I recently had some trouble matching an integrated antenna over the whole operating band, while sticking to the available space for mounting on a PCB? so? I got to wondering things like: ?what is the actual effect of return loss and gain on the communications range??

After spending some time musing about the Friis equation (above) – with the help of the Friis tool in Antenna Magus – I rediscovered why some general guidelines like ?- 10 dB is a good enough match and stick to lower frequencies for long distance communications?, are worth following.

I picked the following typical values:

Gt = Gr = 10 dBi, |S11|t = |S11|r = -20 dB, Pt = 1 W, Pr = 10 pW and Freq = 900 MHz.

and considered the effect of varying frequency, gain and |S11|t within this typical system. Note that the black marker on each graph represents the above-mentioned typical design case.

The above graph clearly shows why threshold for acceptable return loss is -10 dB. At -20 dB there is less than 2% reduction in range, at -10 dB and -6 dB the range is reduced to 5.5% and 14.5% respectively. In communication systems where maximal range is not such a strict specification 85.5% of the theoretical maximum range does seem like a reasonable trade-off, but if you can, it is definitely worth the effort to try get the extra meters!

Next I plotted the relationship between antenna gain and range. The plot illustrates the communication engineers mantra: “for every 6 dBi increase in antenna gain, the range will double” – therefore range will increase from 80 km to over 2600 km when increasing the gain from 5 dBi to 40 dBi (equivalent to replacing a patch antenna with a large, high gain reflector antenna while changing nothing else in the system).

What about frequency? If we ignore all the pitfalls of propagation absorption and environmental effects, Frequency and Range are indirectly proportional to each other ? so doubling the frequency will halve the range. If one plots this relationship (as shown above) it is clear why long distance communication systems typically operate at lower frequencies.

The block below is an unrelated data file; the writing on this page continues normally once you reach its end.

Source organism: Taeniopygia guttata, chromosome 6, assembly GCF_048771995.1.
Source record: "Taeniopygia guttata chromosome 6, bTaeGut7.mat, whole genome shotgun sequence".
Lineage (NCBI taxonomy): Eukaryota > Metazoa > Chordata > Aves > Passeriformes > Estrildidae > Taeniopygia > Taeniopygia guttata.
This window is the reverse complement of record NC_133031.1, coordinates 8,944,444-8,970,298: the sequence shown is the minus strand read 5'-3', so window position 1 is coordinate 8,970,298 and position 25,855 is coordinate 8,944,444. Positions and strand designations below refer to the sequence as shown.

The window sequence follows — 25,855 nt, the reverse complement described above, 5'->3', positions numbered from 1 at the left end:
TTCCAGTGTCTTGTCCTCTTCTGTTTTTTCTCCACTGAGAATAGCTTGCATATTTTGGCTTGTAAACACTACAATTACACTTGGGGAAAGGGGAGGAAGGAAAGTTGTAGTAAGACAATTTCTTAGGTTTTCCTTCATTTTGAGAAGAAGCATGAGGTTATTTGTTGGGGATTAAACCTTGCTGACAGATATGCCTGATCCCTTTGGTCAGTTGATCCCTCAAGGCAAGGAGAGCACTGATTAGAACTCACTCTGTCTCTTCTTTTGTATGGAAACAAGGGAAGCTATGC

So what did I learn from this exercise that helped me make some design choices?

- I could increase my operating frequency so that I can use an electrically larger antenna that is easier to match. If, however, I need to increase the operating frequency by anything more than 10% to help me improve my reflection coefficient from -6 dB to -10 dB, the net result will be a reduction in range.
- If I can design an antenna with similar size (and similar impedance), but with increased gain in the direction of interest, then I can achieve the same effect as improving the matching. The additional gain required in this instance is around 0.8 dB. For a low gain antenna like mine (with around 3 dBi gain) getting an additional 0.8 dB might be a challenge in the space I have. In another situation, optimising a higher gain antenna, like a 12 dBi horn – to get an extra 0.8 dB sounds a lot more doable.

I hope this exercise helped you (as it did me) put the different factors in a communication system in perspective.

Author: Robert Kellerman